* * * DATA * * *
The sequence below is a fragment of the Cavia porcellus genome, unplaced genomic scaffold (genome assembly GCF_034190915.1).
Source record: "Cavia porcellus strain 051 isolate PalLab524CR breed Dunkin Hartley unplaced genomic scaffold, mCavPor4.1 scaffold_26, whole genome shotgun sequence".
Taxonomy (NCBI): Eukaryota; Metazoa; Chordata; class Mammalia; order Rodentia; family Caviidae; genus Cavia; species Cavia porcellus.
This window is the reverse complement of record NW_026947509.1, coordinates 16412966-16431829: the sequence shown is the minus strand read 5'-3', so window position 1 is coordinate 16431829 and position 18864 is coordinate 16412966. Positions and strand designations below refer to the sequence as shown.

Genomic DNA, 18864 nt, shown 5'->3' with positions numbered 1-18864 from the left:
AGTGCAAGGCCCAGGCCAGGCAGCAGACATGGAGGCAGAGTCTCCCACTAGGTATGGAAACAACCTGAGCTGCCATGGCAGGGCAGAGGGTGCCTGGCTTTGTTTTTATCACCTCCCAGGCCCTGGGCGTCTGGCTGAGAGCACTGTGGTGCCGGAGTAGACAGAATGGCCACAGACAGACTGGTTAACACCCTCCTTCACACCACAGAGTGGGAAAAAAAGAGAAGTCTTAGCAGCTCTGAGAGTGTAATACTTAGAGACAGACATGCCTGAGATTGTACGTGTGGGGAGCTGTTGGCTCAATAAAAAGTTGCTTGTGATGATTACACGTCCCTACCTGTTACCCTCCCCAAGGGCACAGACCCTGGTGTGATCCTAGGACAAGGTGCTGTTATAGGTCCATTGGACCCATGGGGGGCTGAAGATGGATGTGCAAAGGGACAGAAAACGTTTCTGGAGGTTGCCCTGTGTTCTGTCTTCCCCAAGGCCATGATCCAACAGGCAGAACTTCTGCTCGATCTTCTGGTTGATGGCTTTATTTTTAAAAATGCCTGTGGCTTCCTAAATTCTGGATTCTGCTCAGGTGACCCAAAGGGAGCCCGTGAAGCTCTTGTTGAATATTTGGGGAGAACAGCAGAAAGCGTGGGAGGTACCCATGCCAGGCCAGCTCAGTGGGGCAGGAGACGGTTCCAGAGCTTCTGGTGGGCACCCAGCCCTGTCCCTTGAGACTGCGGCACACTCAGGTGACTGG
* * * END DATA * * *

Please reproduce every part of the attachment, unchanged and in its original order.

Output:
The sequence below is a fragment of the Cavia porcellus genome, unplaced genomic scaffold (genome assembly GCF_034190915.1).
Source record: "Cavia porcellus strain 051 isolate PalLab524CR breed Dunkin Hartley unplaced genomic scaffold, mCavPor4.1 scaffold_26, whole genome shotgun sequence".
Taxonomy (NCBI): Eukaryota; Metazoa; Chordata; class Mammalia; order Rodentia; family Caviidae; genus Cavia; species Cavia porcellus.
This window is the reverse complement of record NW_026947509.1, coordinates 16412966-16431829: the sequence shown is the minus strand read 5'-3', so window position 1 is coordinate 16431829 and position 18864 is coordinate 16412966. Positions and strand designations below refer to the sequence as shown.

Genomic DNA, 18864 nt, shown 5'->3' with positions numbered 1-18864 from the left:
AGTGCAAGGCCCAGGCCAGGCAGCAGACATGGAGGCAGAGTCTCCCACTAGGTATGGAAACAACCTGAGCTGCCATGGCAGGGCAGAGGGTGCCTGGCTTTGTTTTTATCACCTCCCAGGCCCTGGGCGTCTGGCTGAGAGCACTGTGGTGCCGGAGTAGACAGAATGGCCACAGACAGACTGGTTAACACCCTCCTTCACACCACAGAGTGGGAAAAAAAGAGAAGTCTTAGCAGCTCTGAGAGTGTAATACTTAGAGACAGACATGCCTGAGATTGTACGTGTGGGGAGCTGTTGGCTCAATAAAAAGTTGCTTGTGATGATTACACGTCCCTACCTGTTACCCTCCCCAAGGGCACAGACCCTGGTGTGATCCTAGGACAAGGTGCTGTTATAGGTCCATTGGACCCATGGGGGGCTGAAGATGGATGTGCAAAGGGACAGAAAACGTTTCTGGAGGTTGCCCTGTGTTCTGTCTTCCCCAAGGCCATGATCCAACAGGCAGAACTTCTGCTCGATCTTCTGGTTGATGGCTTTATTTTTAAAAATGCCTGTGGCTTCCTAAATTCTGGATTCTGCTCAGGTGACCCAAAGGGAGCCCGTGAAGCTCTTGTTGAATATTTGGGGAGAACAGCAGAAAGCGTGGGAGGTACCCATGCCAGGCCAGCTCAGTGGGGCAGGAGACGGTTCCAGAGCTTCTGGTGGGCACCCAGCCCTGTCCCTTGAGACTGCGGCACACTCAGGTGACTGG